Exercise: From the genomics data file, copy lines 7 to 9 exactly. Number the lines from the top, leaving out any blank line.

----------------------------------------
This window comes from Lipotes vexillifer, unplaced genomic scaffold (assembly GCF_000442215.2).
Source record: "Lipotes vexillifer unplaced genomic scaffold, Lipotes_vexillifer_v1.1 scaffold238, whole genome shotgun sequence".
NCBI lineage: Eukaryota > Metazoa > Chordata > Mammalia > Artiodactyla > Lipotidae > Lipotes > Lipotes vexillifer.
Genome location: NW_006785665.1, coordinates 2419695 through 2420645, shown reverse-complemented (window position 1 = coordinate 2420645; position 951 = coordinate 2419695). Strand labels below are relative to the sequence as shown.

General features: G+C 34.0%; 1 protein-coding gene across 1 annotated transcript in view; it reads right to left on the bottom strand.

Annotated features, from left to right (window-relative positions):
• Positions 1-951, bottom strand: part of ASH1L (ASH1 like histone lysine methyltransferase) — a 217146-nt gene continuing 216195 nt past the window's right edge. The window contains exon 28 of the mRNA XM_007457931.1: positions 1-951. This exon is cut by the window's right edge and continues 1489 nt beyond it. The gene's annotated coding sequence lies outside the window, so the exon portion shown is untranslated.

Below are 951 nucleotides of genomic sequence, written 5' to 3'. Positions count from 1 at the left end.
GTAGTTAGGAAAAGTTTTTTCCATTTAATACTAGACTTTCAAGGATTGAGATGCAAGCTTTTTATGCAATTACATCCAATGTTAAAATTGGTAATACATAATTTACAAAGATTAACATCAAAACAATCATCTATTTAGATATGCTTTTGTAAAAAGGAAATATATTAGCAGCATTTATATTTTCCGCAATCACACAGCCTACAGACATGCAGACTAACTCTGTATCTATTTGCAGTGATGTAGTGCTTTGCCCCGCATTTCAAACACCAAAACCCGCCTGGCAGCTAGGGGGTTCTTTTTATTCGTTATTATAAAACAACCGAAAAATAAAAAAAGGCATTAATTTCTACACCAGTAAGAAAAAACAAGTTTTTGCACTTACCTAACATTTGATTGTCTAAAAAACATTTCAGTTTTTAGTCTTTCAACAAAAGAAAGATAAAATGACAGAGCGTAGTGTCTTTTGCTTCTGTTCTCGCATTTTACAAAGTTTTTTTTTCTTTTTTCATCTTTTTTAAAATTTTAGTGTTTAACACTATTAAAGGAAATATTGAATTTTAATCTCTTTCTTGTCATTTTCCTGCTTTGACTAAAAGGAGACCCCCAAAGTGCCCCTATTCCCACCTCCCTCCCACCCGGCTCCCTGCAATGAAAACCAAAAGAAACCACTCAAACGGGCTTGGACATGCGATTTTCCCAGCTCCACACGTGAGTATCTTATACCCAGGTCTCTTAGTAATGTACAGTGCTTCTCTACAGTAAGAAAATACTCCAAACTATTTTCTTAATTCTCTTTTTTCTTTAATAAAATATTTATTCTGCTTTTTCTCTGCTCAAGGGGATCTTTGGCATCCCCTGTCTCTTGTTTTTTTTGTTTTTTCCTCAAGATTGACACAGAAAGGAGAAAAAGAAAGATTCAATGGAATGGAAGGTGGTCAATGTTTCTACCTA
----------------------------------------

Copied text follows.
• Positions 1-951, bottom strand: part of ASH1L (ASH1 like histone lysine methyltransferase) — a 217146-nt gene continuing 216195 nt past the window's right edge. The window contains exon 28 of the mRNA XM_007457931.1: positions 1-951. This exon is cut by the window's right edge and continues 1489 nt beyond it. The gene's annotated coding sequence lies outside the window, so the exon portion shown is untranslated.

Below are 951 nucleotides of genomic sequence, written 5' to 3'. Positions count from 1 at the left end.
GTAGTTAGGAAAAGTTTTTTCCATTTAATACTAGACTTTCAAGGATTGAGATGCAAGCTTTTTATGCAATTACATCCAATGTTAAAATTGGTAATACATAATTTACAAAGATTAACATCAAAACAATCATCTATTTAGATATGCTTTTGTAAAAAGGAAATATATTAGCAGCATTTATATTTTCCGCAATCACACAGCCTACAGACATGCAGACTAACTCTGTATCTATTTGCAGTGATGTAGTGCTTTGCCCCGCATTTCAAACACCAAAACCCGCCTGGCAGCTAGGGGGTTCTTTTTATTCGTTATTATAAAACAACCGAAAAATAAAAAAAGGCATTAATTTCTACACCAGTAAGAAAAAACAAGTTTTTGCACTTACCTAACATTTGATTGTCTAAAAAACATTTCAGTTTTTAGTCTTTCAACAAAAGAAAGATAAAATGACAGAGCGTAGTGTCTTTTGCTTCTGTTCTCGCATTTTACAAAGTTTTTTTTTCTTTTTTCATCTTTTTTAAAATTTTAGTGTTTAACACTATTAAAGGAAATATTGAATTTTAATCTCTTTCTTGTCATTTTCCTGCTTTGACTAAAAGGAGACCCCCAAAGTGCCCCTATTCCCACCTCCCTCCCACCCGGCTCCCTGCAATGAAAACCAAAAGAAACCACTCAAACGGGCTTGGACATGCGATTTTCCCAGCTCCACACGTGAGTATCTTATACCCAGGTCTCTTAGTAATGTACAGTGCTTCTCTACAGTAAGAAAATACTCCAAACTATTTTCTTAATTCTCTTTTTTCTTTAATAAAATATTTATTCTGCTTTTTCTCTGCTCAAGGGGATCTTTGGCATCCCCTGTCTCTTGTTTTTTTTGTTTTTTCCTCAAGATTGACACAGAAAGGAGAAAAAGAAAGATTCAATGGAATGGAAGGTGGTCAATGTTTCTACCTA